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CRA: Get Your $75 Digital News Subscription Tax Credit Before December 31

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It’s time to say goodbye to this historic year that changed the lives of many. Thinking about taxes in the holiday season is quite tiring. But if you don’t work on this benefit before December 31, you might miss out on a $75 tax credit. That $75 amount might look small, but it can give you a lot more indirect value.

What is the digital news subscription tax credit?

The Canadian government introduced digital news subscription tax credit in Budget 2019 to promote digital journalism. Hence, it is only applicable for four years from 2020 to 2024. Under this new rule, both the news agency and the subscriber get tax benefits.

Canada’s digital news publishers register with the Canada Revenue Agency (CRA) to qualify for the credit. A qualified Canadian journalism organization (QCJO) is the one that publishes originally written news in digital format and doesn’t have a broadcasting licence. Once they get qualified, anyone who buys their qualifying subscriptions can get a 15% tax credit on up to $500 worth of digital subscriptions. As a subscriber, this non-refundable tax credit can reduce your 2020 tax bill by $75 (15% of $500).

To know whether your news agency is a QCJO or not, look at the receipt of your subscription. The CRA requires all QCJO’s to provide their subscribers with a receipt that contains the QCJO designation number. You still have two days before the 2020 tax year ends. You can subscribe to some digital publications and get the benefit of this new tax credit. And keep your receipts in case the CRA asks for documentary proof.

How can you monetize the $75 digital news subscription tax credit? 

As I said before, a $75 amount looks small, but if you put it to the right use, it can give you handsome returns. Use the CRA’s tax credit to subscribe to some personal finance and business subscriptions. Make it your 2021 resolution to read these subscriptions regularly. Some weekend reads can be detailed insight into how to invest in stocks or the fundamentals of a stock. Some daily reads can be news updates, as the stock market is sensitive to news.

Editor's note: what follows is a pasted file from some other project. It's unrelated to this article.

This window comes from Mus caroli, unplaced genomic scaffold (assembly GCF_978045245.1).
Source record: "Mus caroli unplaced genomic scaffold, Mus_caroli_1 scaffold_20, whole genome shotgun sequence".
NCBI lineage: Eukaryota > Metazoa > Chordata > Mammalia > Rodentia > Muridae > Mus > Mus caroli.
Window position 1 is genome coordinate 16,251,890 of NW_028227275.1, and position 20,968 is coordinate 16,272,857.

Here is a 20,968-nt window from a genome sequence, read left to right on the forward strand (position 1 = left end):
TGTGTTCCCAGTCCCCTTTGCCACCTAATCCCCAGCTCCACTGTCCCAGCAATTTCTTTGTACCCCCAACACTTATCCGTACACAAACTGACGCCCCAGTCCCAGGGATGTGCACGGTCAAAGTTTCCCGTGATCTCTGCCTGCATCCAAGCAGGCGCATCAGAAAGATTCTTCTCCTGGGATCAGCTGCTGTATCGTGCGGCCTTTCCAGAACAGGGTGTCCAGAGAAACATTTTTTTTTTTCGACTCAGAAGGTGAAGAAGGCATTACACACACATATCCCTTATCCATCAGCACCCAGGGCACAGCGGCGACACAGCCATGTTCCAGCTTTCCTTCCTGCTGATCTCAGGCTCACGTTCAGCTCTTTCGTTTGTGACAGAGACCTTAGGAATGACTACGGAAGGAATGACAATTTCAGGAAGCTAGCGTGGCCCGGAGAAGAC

For the first few months, read and learn about stock market investing. Then use the $75 digital news tax credit and other tax credits you claimed by reading these subscriptions to invest in the stocks that meet your risk profile and financial goals.

Investing in stock markets 

Before investing in the stock market, ensure you have a Tax-Free Savings Account (TFSA). The CRA does not give you any tax benefit on the contributions you make, but it relieves you of any tax burden on the income you earn from investments. The stock market has something for everyone. There are high-growth stocks like Lightspeed POS that can convert $1,000 to $7,200 in less than a year. There are also some high-risk stocks like Air Canada that can reduce your investments.

The trick is to diversify your TFSA portfolio where losses in one stock are more than offset by gains in another. You can start by investing in iShares S&P/TSX Capped Information Technology Index ETF (TSX:XIT). This ETF buys the top 19 Canadian tech stocks and holds them. The weightage of every stock depends on what is the market value of that stock. You can buy the ETF for less than $50 and get exposure to stock price fluctuations.

For instance, the XIT ETF has 51% of its holdings in Shopify and Constellation Software. It is because both these stocks have surged 190% and 32%, respectively, this year, while the ETF rose 50%. The ETF will give you the benefit of upside while mitigating the risk of downside.

Start your new year with informed investing.

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This article represents the opinion of the writer, who may disagree with the “official” recommendation position of a Motley Fool premium service or advisor. We’re Motley! Questioning an investing thesis — even one of our own — helps us all think critically about investing and make decisions that help us become smarter, happier, and richer, so we sometimes publish articles that may not be in line with recommendations, rankings or other content.

Fool contributor Puja Tayal has no position in any of the stocks mentioned. Tom Gardner owns shares of Shopify. The Motley Fool owns shares of and recommends Constellation Software, Shopify, and Shopify. The Motley Fool owns shares of Lightspeed POS Inc.

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